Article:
01/05/2017 3:46 PM AEST | Updated 01/05/2017 8:45 PM AEST

Here Are Some Of The World's Most Walkable Cities

And where to walk if you land yourself in one.

When you find yourself in a new city, what are you drawn to? How do you enjoy getting around?

For some, the challenge of mastering a city's public transport system is a required feat. For others, those shoes are well and truly made for walking. Lots of it.

With sustainable tourism becoming somewhat of a buzz word -- the United Nations has dubbed 2017 the International Year of Sustainable Tourism -- exploring a city by foot may appear as the norm. But some cities remain a paradise for two feet more so than others. -- and, by extension, millions of travellers -- have done the hard work for us. In the cities below, boulevards, parks and pedestrian-only cobblestone pathways across the globe are beckoning.

New York

There is no greater city to start with than the Big Apple. Let's hone in on Manhattan, aka the most densely populated borough of New York City.

Perhaps the defining element of Manhattan is its street grid formation, established in 1811 by the Common Council of New York, that has since marked an easy-to-navigate layout of street and avenues.
Did we mention Central Park?

From there, a whole host of parks, plazas and public spaces came after -- from SoHo to Little Italy, and Times Square.


While it may be famed for its progressive Scandinavian design -- back in 2012, it was the World Design Capital -- the capital of Finland is a compact metropolis of approximately 1.3 million that was made for walking.
A gridded streetscape, near the water, makes it very difficult to get lost.

Like Manhattan, Helsinki has a gridded streetscape, with only one building capping over 8 storeys high. With an ongoing focus on creating walkable neighbourhoods, these are perfect conditions for wandering, marvelling at the cutting-edge Scandi design that surrounds you.


If you've found yourself travelling through Italy, you won't be adverse to the odd cobblestone pathway or two. In many parts of Florence, cars aren't allowed -- or more importantly -- can't fit through (don't try it).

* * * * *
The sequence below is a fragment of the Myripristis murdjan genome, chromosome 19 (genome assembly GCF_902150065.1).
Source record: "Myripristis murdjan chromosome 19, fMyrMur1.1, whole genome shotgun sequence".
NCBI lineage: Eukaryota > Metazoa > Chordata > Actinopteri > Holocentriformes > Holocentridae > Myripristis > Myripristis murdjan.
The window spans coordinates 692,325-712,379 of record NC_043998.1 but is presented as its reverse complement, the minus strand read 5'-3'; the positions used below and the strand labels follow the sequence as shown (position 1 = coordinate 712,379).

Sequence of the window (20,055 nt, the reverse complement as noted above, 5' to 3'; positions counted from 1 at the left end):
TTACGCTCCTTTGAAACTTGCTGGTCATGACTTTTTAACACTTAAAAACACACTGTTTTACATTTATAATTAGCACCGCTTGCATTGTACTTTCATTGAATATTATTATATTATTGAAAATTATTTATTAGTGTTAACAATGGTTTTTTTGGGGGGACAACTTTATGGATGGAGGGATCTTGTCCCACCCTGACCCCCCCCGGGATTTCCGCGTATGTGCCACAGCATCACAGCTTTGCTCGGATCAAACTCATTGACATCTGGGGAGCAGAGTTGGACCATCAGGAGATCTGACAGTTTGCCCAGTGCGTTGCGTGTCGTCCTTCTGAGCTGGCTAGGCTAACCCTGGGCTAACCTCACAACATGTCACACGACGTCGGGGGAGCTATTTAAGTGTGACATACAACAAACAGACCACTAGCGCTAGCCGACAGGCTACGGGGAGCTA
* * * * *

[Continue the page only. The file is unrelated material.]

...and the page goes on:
The cobblestone streets are also the best way to discover this historical city by foot, and take in all six of its main bridges. Start on the banks of the Arno River, before passing the Ponte delle Grazie (one bridge), Ponte Santa Trinita (another) and the Ponte Vecchio (the famous one). A stroll through the Boboli Gardens is a must, before a quick check in with Michelangelo himself at Piazzale Michelangelo.
The Ponte Vecchio was the only bridge the retreating Germany army left standing during the Second World War.

Surely, you're due for a gelato by now.


If we were to describe the layout of Kyoto in three words, it would go something along the lines of this: compact, largely flat and well-organised. Perfect conditions for a wander.

Kyoto, in Japan, is located in a basin surrounded by mountains that has limited the city's sprawl.

Suttipong Sutiratanachai
The Kiyomizu-dera temple is one of Japan's most celebrated.

While the city's many sights appear relatively spread out, the best way to explore each area is on foot. Don't miss a wander around the Kiyomizu-dera temple, in the wooded hills east of Kyoto.